At aFrogleap, we use a four stages process for turning your brilliant idea into an awesome product. It’s called "Think It, Build It, Ship It, Tweak It". This is the fourth in a series of articles on how we conduct this process. Read the previous articles on the "Think It" and "Build It" -stage to get a comprehensive picture. Now that we have built your Minimum Viable Product (MVP), we shift into the “Ship It”-stage. The purpose of this stage is to gradually roll out your product to 100% of the users, while measuring and ensuring that the product fulfills its promise out in the wild.
“Ship It”-stage checklist:
- Release to a small percentage of users
- Measure, learn and adapt
- Release to all users
1. Release to a small percentage of users
Remember, in the “Think It”-stage we tried to answer the question “Is this product worth building?”. By creating a prototype and conducting interviews with real users, we tried to drive down the risk to actually build the product to a minimum. Now, with the MVP build, we can test if the hypothesis we defined hold up. If necessary we can also iteratively improve the product. By releasing the product to a small percentage of all users (typically 5–10%), we’re able to collect data of real users.
Remember, in the “Think It”-stage we tried to answer the question “Is this product worth building?”. By creating a prototype and conducting interviews with real users, we tried to drive down the risk to actually build the product to a minimum. Now, with the MVP build, we can finally test if the hypothesis we defined hold true, and iteratively improve the product as necessary. By releasing the product to a small percentage of all users (typically 5–10%), we’re able to collect data of real users.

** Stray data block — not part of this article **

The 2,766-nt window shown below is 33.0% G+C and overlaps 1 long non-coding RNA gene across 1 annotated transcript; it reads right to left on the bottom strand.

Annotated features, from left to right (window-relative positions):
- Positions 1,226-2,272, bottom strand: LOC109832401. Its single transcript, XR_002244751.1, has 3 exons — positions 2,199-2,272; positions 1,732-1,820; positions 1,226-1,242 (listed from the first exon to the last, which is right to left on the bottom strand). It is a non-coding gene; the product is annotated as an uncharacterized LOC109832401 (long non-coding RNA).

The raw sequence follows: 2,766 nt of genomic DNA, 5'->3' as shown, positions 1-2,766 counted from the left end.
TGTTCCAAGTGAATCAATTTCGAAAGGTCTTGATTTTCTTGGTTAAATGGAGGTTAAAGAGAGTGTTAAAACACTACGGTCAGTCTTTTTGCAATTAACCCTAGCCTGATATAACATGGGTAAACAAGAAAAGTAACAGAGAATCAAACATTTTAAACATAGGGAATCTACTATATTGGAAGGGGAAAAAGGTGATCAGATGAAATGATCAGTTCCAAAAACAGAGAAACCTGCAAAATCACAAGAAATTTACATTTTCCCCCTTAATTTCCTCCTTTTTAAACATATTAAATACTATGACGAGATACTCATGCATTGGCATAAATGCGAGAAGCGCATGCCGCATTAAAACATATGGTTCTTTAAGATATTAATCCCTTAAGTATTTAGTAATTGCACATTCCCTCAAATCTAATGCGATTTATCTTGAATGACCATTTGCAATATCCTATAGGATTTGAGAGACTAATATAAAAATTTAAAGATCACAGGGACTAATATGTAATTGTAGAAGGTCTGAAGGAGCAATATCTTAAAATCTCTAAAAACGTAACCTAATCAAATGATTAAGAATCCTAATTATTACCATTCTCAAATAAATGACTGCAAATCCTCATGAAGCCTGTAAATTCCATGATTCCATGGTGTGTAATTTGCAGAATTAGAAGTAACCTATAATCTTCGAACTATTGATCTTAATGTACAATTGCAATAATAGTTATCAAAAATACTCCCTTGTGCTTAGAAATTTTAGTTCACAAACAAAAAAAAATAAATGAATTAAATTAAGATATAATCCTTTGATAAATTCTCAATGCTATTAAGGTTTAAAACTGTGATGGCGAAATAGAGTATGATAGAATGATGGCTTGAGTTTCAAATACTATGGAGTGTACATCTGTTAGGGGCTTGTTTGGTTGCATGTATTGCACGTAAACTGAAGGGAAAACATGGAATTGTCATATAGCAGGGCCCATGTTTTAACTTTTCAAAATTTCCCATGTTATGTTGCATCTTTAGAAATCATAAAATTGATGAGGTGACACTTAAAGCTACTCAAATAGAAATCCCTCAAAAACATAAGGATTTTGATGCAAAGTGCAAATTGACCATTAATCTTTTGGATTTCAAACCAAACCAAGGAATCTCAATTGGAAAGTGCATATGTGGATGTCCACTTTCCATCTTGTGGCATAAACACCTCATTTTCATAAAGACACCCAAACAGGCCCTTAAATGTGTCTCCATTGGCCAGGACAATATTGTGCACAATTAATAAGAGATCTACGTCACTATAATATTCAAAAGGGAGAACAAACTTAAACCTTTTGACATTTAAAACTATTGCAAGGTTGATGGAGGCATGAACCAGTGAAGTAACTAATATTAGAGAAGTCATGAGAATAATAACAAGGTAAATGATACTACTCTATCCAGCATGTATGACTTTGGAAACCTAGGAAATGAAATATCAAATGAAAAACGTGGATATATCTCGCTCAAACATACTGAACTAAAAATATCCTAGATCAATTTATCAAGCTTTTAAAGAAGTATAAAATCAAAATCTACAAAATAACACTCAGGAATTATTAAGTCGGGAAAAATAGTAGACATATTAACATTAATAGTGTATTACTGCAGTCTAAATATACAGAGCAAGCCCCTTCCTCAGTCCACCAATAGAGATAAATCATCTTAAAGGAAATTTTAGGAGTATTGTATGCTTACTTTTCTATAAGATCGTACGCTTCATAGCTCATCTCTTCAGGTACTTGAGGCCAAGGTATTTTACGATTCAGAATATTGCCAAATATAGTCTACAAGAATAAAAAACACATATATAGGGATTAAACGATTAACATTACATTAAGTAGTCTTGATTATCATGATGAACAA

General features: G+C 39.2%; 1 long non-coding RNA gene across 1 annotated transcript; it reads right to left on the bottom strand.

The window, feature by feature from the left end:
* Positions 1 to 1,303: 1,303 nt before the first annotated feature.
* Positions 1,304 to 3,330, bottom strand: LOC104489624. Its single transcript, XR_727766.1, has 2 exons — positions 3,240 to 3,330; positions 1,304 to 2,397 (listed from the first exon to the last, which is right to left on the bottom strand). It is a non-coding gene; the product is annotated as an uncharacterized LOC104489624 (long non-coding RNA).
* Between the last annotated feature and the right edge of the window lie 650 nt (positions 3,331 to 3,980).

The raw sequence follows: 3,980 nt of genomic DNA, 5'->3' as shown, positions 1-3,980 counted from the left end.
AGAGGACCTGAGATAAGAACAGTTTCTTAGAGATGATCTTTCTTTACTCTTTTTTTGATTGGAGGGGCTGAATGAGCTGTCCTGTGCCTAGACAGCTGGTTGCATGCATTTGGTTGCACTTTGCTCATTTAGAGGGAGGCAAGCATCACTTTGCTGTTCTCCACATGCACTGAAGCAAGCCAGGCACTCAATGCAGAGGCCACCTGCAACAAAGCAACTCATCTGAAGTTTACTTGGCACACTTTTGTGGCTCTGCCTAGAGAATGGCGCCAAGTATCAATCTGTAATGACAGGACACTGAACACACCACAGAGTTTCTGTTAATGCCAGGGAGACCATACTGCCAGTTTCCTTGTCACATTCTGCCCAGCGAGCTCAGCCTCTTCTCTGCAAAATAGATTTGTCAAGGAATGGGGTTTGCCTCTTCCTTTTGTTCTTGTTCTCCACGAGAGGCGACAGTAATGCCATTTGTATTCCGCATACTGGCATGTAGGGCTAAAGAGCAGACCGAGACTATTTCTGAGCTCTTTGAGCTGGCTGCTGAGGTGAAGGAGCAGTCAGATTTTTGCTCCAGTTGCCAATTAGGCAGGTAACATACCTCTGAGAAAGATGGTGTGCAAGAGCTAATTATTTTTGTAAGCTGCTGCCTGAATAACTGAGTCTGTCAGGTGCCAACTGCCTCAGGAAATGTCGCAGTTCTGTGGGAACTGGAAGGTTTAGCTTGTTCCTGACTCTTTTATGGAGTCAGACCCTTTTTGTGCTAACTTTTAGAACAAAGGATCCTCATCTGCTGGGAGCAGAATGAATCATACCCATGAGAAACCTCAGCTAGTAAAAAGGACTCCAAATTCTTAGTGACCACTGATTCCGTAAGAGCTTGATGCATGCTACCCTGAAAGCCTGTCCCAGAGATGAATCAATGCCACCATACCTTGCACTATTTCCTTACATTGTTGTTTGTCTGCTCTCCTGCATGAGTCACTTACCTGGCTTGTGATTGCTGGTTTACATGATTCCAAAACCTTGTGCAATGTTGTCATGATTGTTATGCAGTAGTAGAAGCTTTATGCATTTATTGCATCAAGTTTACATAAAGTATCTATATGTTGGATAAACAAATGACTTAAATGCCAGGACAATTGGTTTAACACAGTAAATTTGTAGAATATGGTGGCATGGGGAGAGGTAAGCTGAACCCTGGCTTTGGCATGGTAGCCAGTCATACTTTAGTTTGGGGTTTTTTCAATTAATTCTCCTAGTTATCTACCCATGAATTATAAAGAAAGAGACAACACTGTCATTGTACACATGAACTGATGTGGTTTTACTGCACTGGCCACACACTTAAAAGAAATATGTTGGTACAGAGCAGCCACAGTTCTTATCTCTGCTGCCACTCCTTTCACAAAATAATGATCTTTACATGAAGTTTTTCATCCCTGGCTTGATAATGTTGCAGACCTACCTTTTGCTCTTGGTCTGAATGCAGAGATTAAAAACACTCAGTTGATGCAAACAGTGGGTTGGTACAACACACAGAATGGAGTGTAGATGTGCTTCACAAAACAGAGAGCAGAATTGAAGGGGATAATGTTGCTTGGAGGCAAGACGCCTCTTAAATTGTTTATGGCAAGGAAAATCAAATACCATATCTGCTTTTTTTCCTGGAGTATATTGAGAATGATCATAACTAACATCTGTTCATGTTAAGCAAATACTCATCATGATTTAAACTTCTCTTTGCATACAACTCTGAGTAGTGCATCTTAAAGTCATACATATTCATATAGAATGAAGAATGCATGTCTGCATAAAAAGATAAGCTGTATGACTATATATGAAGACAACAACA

Using this data and gathering user feedback we can learn from those early adopters, and answer question like:
- “Is this big feature really used as much as we expected?”
- “Are all the products possibilities clear for the user?”
- “Are users missing a feature?”
It is almost impossible to get it right at the first try, and part of the strength of this approach is that we don’t have to. We can now improve the product based on real usage.
2. Measure, learn and adapt
With the input of the first real users we can test the hypothesis we defined for your product, and improve it where necessary. For example: Your product is asking users for private data, like address or phone number. In order to gain the user’s trust in order for them to share these, two possible ways of persuasion could be:
- By creating an “on-boarding”, which guides the user through the product, while clearly explaining why their personal details are needed.
- By showing how many other users of the product shared their details.
Sometimes there is a clear winner in the different approaches, sometimes there is not. If there’s not, we can let the user decide. By creating the two variants (let’s call them A and B) which we show to similar users at the same time, we can compare the different approaches. This way we can A/B test (or split test, if you like) and see which approach performs better. The one that gives a better conversion rate, wins!
By building small items, we can test how they compare to other small items. We measure, learn and adapt our product in a cost effective and data driven way.
3. Release to all users
When we jointly agree that the product is having the intended impact on the small user group, we gradually role it out to more users, while still measuring and improving. This gives us time to deal with operational aspects such as hardware capacity, monitoring, continuous deployment and scalability.
This stage will end when the product is available to all users. It is now available in its minimal form with necessary improvements, while already adding value for all its users. After this stage the product will continue to evolve and more features added, in the “Tweak It”-stage. More on this in a next blog post!